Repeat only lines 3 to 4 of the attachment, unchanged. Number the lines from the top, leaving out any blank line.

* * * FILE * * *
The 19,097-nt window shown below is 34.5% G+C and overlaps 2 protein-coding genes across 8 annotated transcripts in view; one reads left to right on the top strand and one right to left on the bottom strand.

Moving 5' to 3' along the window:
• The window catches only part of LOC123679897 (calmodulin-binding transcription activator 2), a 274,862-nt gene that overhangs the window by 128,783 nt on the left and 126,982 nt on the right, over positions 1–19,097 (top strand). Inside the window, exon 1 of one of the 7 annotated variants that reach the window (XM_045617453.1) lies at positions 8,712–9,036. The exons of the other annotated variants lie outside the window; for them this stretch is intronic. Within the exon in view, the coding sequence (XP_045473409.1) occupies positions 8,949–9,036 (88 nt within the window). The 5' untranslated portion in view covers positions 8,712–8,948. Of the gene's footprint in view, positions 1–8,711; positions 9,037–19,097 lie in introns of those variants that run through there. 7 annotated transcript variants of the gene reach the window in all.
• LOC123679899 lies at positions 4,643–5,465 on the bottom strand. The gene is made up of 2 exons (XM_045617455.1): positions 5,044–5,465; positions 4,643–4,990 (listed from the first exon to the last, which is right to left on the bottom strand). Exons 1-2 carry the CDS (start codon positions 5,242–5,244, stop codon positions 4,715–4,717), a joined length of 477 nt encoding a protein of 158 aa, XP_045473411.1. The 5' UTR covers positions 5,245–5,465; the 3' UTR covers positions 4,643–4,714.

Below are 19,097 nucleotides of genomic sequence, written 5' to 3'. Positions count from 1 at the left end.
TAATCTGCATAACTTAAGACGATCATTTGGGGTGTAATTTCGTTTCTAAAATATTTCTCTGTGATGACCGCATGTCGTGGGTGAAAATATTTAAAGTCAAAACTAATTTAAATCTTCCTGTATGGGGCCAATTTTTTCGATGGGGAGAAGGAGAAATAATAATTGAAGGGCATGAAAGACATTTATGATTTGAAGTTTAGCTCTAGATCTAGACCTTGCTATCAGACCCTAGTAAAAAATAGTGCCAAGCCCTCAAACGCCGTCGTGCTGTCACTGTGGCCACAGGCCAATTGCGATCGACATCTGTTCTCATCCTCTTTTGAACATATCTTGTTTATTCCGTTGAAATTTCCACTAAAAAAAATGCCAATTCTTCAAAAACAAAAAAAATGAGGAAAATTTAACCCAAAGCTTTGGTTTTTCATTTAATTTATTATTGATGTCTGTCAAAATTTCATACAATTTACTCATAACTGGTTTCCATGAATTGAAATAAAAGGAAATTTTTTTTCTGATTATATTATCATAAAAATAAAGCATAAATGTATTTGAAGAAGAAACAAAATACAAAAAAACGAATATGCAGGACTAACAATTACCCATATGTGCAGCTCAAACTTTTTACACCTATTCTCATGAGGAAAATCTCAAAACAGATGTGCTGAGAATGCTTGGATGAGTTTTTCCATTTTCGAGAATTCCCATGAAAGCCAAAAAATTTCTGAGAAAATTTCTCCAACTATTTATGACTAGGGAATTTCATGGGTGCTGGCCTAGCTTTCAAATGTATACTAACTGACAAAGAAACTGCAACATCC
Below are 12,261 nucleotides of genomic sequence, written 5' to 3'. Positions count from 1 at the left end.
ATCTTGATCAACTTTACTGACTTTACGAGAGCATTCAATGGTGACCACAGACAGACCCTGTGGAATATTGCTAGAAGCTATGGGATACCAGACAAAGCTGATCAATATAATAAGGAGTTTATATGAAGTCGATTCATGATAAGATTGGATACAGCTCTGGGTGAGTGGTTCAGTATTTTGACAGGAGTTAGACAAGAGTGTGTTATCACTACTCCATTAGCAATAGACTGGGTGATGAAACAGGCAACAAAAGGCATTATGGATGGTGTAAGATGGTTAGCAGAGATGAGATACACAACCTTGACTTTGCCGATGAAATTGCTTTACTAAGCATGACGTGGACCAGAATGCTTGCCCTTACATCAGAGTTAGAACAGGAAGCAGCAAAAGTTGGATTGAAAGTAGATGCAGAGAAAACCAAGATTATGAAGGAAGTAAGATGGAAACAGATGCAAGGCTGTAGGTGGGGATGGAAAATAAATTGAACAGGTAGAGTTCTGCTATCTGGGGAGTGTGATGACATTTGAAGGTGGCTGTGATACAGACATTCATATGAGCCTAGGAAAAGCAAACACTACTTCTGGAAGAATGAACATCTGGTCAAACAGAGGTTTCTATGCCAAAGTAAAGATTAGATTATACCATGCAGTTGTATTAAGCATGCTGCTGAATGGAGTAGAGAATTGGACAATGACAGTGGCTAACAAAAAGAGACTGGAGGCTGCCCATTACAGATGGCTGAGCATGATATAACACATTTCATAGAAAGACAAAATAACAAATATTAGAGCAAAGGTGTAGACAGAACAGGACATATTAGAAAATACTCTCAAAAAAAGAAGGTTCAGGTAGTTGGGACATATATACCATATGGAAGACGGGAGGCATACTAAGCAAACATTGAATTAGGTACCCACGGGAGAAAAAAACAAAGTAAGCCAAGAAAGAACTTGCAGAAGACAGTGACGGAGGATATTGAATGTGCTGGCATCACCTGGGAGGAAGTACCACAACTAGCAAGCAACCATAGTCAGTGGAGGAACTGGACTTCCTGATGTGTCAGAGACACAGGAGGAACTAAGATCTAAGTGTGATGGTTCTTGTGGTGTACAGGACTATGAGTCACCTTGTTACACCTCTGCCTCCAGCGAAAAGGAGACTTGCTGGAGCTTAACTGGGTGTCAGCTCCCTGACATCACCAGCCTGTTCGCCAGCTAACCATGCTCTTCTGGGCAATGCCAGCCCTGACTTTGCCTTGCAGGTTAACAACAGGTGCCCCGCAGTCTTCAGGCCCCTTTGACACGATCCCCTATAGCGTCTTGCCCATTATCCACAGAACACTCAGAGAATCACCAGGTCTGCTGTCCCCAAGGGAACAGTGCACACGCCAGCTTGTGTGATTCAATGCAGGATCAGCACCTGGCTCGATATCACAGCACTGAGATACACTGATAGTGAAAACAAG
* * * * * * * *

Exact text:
• The window catches only part of LOC123679897 (calmodulin-binding transcription activator 2), a 274,862-nt gene that overhangs the window by 128,783 nt on the left and 126,982 nt on the right, over positions 1–19,097 (top strand). Inside the window, exon 1 of one of the 7 annotated variants that reach the window (XM_045617453.1) lies at positions 8,712–9,036. The exons of the other annotated variants lie outside the window; for them this stretch is intronic. Within the exon in view, the coding sequence (XP_045473409.1) occupies positions 8,949–9,036 (88 nt within the window). The 5' untranslated portion in view covers positions 8,712–8,948. Of the gene's footprint in view, positions 1–8,711; positions 9,037–19,097 lie in introns of those variants that run through there. 7 annotated transcript variants of the gene reach the window in all.
• LOC123679899 lies at positions 4,643–5,465 on the bottom strand. The gene is made up of 2 exons (XM_045617455.1): positions 5,044–5,465; positions 4,643–4,990 (listed from the first exon to the last, which is right to left on the bottom strand). Exons 1-2 carry the CDS (start codon positions 5,242–5,244, stop codon positions 4,715–4,717), a joined length of 477 nt encoding a protein of 158 aa, XP_045473411.1. The 5' UTR covers positions 5,245–5,465; the 3' UTR covers positions 4,643–4,714.